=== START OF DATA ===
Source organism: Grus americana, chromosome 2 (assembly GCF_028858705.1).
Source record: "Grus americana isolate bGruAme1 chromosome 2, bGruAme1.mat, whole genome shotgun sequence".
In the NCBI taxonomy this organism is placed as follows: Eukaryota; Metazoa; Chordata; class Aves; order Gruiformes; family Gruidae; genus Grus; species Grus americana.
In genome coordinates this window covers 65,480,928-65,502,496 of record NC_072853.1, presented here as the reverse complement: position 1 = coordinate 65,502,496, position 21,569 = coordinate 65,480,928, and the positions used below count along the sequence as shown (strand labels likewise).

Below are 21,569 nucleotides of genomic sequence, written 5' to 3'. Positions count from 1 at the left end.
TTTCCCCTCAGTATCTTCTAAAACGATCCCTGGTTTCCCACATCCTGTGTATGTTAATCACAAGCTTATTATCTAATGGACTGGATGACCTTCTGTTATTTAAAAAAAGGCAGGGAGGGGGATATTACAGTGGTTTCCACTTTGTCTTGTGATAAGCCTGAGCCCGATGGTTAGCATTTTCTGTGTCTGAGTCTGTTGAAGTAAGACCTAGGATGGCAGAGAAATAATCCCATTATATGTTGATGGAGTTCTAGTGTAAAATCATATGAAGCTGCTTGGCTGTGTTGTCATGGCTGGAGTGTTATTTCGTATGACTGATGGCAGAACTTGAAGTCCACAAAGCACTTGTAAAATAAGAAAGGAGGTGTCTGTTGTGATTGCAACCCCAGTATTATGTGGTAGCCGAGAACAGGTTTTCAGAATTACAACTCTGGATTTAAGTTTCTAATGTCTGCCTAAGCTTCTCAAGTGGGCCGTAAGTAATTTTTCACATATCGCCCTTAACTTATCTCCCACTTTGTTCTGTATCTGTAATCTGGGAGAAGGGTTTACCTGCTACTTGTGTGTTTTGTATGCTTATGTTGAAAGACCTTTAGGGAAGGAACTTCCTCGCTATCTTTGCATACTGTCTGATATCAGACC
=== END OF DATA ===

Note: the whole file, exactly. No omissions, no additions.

Source organism: Grus americana, chromosome 2 (assembly GCF_028858705.1).
Source record: "Grus americana isolate bGruAme1 chromosome 2, bGruAme1.mat, whole genome shotgun sequence".
In the NCBI taxonomy this organism is placed as follows: Eukaryota; Metazoa; Chordata; class Aves; order Gruiformes; family Gruidae; genus Grus; species Grus americana.
In genome coordinates this window covers 65,480,928-65,502,496 of record NC_072853.1, presented here as the reverse complement: position 1 = coordinate 65,502,496, position 21,569 = coordinate 65,480,928, and the positions used below count along the sequence as shown (strand labels likewise).

Below are 21,569 nucleotides of genomic sequence, written 5' to 3'. Positions count from 1 at the left end.
TTTCCCCTCAGTATCTTCTAAAACGATCCCTGGTTTCCCACATCCTGTGTATGTTAATCACAAGCTTATTATCTAATGGACTGGATGACCTTCTGTTATTTAAAAAAAGGCAGGGAGGGGGATATTACAGTGGTTTCCACTTTGTCTTGTGATAAGCCTGAGCCCGATGGTTAGCATTTTCTGTGTCTGAGTCTGTTGAAGTAAGACCTAGGATGGCAGAGAAATAATCCCATTATATGTTGATGGAGTTCTAGTGTAAAATCATATGAAGCTGCTTGGCTGTGTTGTCATGGCTGGAGTGTTATTTCGTATGACTGATGGCAGAACTTGAAGTCCACAAAGCACTTGTAAAATAAGAAAGGAGGTGTCTGTTGTGATTGCAACCCCAGTATTATGTGGTAGCCGAGAACAGGTTTTCAGAATTACAACTCTGGATTTAAGTTTCTAATGTCTGCCTAAGCTTCTCAAGTGGGCCGTAAGTAATTTTTCACATATCGCCCTTAACTTATCTCCCACTTTGTTCTGTATCTGTAATCTGGGAGAAGGGTTTACCTGCTACTTGTGTGTTTTGTATGCTTATGTTGAAAGACCTTTAGGGAAGGAACTTCCTCGCTATCTTTGCATACTGTCTGATATCAGACC